RFR - JDK-8203442 String::transform (Code Review)
scolebourne at joda.org
Fri Nov 30 11:06:23 UTC 2018
I see from Twitter (!!!) that this has been pushed. This appears to have
happened without this thread coming to a clear conclusion, particularly wrt
criticism of transform() as a suitable method name in the broader context.
I also do not think that the code review was completed correctly and in
public, which I find concerning.
The two public threads are:
The last webrev had the name map() and no further webrev was published that
I can see. I can see no explicit public approvals of the change from
reviewers. And plenty of concern about the method name, especially map()
but also transform().
While I'm well aware of the danger of public bikeshedding, I also think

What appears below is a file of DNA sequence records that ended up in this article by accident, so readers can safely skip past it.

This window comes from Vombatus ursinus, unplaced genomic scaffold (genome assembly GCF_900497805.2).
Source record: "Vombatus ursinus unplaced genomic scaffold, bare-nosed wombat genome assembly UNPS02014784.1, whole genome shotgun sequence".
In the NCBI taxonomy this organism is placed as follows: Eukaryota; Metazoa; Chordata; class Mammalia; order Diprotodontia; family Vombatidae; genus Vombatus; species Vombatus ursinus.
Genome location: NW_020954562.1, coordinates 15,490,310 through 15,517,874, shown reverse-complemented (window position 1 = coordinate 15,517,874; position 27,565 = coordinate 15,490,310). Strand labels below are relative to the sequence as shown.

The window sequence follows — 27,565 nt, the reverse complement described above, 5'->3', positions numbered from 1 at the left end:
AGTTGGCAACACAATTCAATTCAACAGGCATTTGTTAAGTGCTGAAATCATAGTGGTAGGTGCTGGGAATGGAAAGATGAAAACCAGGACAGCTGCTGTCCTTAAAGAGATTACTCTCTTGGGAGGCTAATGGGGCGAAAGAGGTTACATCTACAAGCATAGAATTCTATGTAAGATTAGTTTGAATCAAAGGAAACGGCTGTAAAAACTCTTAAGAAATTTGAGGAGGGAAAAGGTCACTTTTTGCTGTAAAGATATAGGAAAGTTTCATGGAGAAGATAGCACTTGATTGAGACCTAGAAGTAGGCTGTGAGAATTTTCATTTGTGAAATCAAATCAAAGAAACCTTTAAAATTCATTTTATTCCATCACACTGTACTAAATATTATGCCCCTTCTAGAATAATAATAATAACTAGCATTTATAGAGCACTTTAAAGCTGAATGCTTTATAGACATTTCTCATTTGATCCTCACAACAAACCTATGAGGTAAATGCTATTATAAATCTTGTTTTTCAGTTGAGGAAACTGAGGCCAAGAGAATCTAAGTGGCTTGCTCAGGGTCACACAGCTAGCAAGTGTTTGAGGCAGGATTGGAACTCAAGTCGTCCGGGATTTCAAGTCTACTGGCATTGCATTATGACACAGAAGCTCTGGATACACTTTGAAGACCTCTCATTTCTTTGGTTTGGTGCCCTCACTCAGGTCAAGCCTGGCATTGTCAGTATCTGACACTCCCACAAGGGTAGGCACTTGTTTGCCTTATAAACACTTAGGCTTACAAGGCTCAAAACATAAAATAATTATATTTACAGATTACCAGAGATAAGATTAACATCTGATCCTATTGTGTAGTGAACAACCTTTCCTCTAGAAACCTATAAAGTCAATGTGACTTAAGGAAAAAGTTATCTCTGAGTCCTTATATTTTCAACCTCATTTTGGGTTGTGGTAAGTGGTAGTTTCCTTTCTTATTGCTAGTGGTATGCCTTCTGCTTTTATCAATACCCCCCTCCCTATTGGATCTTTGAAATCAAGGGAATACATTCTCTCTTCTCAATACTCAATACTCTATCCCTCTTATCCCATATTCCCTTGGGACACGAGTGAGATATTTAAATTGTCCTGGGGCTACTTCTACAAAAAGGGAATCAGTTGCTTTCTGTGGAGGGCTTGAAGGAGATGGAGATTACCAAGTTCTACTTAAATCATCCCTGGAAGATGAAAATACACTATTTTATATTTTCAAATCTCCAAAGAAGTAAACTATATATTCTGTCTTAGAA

that adding methods to `String` deserves more care than this has been
shown. In my view the change should be reverted, and retargetted to Java 13
to allow for a proper conclusion to the discussion.
For info, AWS SDK v2 has chosen applyMutation() for a similar concept:
On Wed, 14 Nov 2018, 14:18 Stephen Colebourne <scolebourne at joda.org wrote:
> On Tue, 13 Nov 2018 at 15:44, Brian Goetz <brian.goetz at oracle.com> wrote:
> > Yes, we know :) But we don’t have any current plans to do that, nor
> use-site extension methods, nor does it seem likely to come to the top of
> the language priority list very soon. So its not a choice between |> and
> .transform(); it’s a choice between transform() and nothing. Picking
> transform() seems pretty good here.
> > Stephen raised the issue of a “broader context”; indeed, the intention
> of adding a transform() method here was that it would be feasible to add to
> other types for which it was suitable. String is an obvious candidate for
> “do it first”, but this is within a broader context.
> I'd be more comforted if there was a commitment to add the method to
> Stream and Optional in Java 12 or 13.
> I also agree with Remi that `transform()` is a poor name for Stream,
> and thus it is a poor name for String. I doubt there is a perfect
> name, process() or apply() seem like good candidates.
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